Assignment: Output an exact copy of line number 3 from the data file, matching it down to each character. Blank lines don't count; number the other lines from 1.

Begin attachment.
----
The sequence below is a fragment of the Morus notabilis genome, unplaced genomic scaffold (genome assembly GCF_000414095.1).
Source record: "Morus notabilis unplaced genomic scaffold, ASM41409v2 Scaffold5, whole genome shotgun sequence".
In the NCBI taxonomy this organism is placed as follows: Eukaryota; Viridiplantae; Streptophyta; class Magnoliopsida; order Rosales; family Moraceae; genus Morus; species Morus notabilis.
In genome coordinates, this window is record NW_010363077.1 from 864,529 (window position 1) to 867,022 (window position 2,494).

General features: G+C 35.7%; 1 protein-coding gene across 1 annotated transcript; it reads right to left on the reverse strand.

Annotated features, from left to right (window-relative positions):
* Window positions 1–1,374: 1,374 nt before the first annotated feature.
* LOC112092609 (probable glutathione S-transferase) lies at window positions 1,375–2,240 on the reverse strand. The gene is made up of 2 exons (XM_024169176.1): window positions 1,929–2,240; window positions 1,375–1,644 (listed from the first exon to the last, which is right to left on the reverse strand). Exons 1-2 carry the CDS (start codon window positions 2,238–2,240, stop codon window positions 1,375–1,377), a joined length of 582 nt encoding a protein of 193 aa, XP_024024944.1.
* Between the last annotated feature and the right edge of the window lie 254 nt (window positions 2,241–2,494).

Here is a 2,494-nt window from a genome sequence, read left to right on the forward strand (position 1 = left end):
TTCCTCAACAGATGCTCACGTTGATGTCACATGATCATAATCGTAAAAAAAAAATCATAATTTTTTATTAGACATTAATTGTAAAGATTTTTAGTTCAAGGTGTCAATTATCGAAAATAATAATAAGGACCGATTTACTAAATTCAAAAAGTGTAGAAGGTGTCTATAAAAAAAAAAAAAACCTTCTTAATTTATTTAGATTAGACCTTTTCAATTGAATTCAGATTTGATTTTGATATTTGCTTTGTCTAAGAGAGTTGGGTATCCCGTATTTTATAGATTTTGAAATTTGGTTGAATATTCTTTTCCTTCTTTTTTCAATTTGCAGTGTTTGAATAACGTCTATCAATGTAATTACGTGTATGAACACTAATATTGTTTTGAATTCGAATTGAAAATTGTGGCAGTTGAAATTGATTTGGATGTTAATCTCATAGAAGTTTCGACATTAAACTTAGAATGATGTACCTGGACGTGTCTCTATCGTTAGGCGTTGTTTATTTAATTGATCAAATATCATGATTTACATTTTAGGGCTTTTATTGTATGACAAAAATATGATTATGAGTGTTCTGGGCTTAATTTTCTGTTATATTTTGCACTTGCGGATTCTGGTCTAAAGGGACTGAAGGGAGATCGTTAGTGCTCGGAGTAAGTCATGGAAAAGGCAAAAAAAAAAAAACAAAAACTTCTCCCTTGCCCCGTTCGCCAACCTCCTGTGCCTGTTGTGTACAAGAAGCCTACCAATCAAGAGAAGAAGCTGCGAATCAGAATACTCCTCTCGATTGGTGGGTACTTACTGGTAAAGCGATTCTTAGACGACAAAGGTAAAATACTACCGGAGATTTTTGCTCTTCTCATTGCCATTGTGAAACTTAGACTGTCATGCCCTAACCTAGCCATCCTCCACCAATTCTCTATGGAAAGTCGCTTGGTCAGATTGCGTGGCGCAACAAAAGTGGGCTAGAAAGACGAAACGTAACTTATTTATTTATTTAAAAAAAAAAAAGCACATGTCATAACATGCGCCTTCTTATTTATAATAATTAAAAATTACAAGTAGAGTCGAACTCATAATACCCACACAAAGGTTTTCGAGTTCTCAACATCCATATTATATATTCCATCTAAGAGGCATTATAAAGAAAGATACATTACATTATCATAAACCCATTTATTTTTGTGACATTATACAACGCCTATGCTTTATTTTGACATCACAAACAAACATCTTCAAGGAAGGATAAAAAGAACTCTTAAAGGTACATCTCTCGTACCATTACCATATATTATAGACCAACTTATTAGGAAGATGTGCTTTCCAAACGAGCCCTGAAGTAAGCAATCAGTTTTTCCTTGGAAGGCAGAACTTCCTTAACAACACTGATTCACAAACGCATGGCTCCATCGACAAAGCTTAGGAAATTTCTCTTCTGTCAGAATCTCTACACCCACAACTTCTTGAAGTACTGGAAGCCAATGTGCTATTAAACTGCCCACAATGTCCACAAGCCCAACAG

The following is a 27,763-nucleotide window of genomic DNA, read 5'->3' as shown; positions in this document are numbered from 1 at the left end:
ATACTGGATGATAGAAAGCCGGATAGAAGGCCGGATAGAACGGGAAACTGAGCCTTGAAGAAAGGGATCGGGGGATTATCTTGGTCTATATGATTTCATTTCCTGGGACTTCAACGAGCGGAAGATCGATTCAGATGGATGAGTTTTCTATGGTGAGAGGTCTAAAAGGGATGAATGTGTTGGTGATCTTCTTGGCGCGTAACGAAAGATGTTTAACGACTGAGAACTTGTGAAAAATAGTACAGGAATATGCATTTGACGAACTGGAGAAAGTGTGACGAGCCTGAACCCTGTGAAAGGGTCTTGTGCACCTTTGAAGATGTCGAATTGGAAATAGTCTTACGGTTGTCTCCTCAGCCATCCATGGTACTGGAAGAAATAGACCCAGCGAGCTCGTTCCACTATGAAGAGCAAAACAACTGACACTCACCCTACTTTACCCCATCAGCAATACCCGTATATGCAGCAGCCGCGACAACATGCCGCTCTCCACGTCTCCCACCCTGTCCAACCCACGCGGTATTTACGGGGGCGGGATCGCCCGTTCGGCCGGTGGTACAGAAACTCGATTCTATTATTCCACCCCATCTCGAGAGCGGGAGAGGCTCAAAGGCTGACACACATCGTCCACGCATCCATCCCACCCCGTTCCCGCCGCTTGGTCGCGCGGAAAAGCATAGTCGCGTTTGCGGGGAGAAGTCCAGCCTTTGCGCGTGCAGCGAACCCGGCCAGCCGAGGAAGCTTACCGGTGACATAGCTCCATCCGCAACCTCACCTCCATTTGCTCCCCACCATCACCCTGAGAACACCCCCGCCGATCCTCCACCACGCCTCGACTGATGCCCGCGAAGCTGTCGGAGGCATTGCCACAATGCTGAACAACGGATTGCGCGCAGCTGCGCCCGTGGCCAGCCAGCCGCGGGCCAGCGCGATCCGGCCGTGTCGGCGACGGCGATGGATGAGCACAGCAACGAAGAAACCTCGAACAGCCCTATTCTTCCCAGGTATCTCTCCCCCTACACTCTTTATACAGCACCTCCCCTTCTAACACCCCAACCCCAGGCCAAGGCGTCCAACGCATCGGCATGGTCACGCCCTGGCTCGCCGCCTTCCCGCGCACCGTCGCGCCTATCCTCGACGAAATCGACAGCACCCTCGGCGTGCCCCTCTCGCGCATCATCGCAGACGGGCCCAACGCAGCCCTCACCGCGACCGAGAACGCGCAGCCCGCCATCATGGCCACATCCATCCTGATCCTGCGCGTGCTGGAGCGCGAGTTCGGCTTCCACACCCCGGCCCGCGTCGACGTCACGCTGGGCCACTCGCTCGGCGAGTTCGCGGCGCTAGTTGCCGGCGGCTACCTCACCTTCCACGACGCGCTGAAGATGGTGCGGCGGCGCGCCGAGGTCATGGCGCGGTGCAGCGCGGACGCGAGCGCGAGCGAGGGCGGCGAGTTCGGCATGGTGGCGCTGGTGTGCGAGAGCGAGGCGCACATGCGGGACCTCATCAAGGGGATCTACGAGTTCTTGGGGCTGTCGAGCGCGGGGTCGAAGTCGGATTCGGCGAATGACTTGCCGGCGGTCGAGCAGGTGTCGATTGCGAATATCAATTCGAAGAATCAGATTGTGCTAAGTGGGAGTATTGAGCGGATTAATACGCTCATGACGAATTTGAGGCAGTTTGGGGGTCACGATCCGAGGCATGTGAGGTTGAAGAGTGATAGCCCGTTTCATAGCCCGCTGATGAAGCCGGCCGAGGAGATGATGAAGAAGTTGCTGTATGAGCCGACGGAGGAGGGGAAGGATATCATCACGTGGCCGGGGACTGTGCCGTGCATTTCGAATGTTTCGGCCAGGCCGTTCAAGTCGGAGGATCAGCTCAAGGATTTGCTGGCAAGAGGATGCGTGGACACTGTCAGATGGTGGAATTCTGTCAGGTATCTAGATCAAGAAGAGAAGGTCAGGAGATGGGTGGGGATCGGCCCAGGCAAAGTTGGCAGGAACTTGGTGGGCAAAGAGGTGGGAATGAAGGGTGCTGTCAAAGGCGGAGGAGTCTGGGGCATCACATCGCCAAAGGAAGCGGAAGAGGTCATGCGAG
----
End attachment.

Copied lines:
In the NCBI taxonomy this organism is placed as follows: Eukaryota; Viridiplantae; Streptophyta; class Magnoliopsida; order Rosales; family Moraceae; genus Morus; species Morus notabilis.